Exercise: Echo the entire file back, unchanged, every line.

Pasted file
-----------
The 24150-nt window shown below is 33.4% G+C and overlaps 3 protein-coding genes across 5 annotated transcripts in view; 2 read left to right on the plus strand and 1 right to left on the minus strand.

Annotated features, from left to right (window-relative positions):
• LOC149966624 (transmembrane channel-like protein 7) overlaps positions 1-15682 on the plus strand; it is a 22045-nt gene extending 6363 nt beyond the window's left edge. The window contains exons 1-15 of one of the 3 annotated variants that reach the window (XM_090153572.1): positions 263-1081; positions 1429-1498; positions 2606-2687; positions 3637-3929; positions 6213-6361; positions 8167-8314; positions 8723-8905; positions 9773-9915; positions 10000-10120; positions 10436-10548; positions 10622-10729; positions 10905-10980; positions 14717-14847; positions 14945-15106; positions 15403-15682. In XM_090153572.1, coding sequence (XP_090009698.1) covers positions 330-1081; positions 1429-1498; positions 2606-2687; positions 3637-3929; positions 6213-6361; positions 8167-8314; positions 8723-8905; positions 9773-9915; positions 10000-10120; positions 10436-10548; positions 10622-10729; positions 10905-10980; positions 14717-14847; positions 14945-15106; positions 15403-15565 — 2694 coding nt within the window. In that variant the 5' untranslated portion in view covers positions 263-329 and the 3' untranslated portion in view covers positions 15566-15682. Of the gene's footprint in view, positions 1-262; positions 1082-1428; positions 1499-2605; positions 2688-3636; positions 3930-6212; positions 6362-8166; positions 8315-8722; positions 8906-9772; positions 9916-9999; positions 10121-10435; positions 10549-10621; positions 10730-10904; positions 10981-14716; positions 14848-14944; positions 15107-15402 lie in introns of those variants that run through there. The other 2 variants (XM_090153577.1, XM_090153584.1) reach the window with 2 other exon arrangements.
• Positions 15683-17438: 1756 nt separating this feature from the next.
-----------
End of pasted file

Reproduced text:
The 24150-nt window shown below is 33.4% G+C and overlaps 3 protein-coding genes across 5 annotated transcripts in view; 2 read left to right on the plus strand and 1 right to left on the minus strand.

Annotated features, from left to right (window-relative positions):
• LOC149966624 (transmembrane channel-like protein 7) overlaps positions 1-15682 on the plus strand; it is a 22045-nt gene extending 6363 nt beyond the window's left edge. The window contains exons 1-15 of one of the 3 annotated variants that reach the window (XM_090153572.1): positions 263-1081; positions 1429-1498; positions 2606-2687; positions 3637-3929; positions 6213-6361; positions 8167-8314; positions 8723-8905; positions 9773-9915; positions 10000-10120; positions 10436-10548; positions 10622-10729; positions 10905-10980; positions 14717-14847; positions 14945-15106; positions 15403-15682. In XM_090153572.1, coding sequence (XP_090009698.1) covers positions 330-1081; positions 1429-1498; positions 2606-2687; positions 3637-3929; positions 6213-6361; positions 8167-8314; positions 8723-8905; positions 9773-9915; positions 10000-10120; positions 10436-10548; positions 10622-10729; positions 10905-10980; positions 14717-14847; positions 14945-15106; positions 15403-15565 — 2694 coding nt within the window. In that variant the 5' untranslated portion in view covers positions 263-329 and the 3' untranslated portion in view covers positions 15566-15682. Of the gene's footprint in view, positions 1-262; positions 1082-1428; positions 1499-2605; positions 2688-3636; positions 3930-6212; positions 6362-8166; positions 8315-8722; positions 8906-9772; positions 9916-9999; positions 10121-10435; positions 10549-10621; positions 10730-10904; positions 10981-14716; positions 14848-14944; positions 15107-15402 lie in introns of those variants that run through there. The other 2 variants (XM_090153577.1, XM_090153584.1) reach the window with 2 other exon arrangements.
• Positions 15683-17438: 1756 nt separating this feature from the next.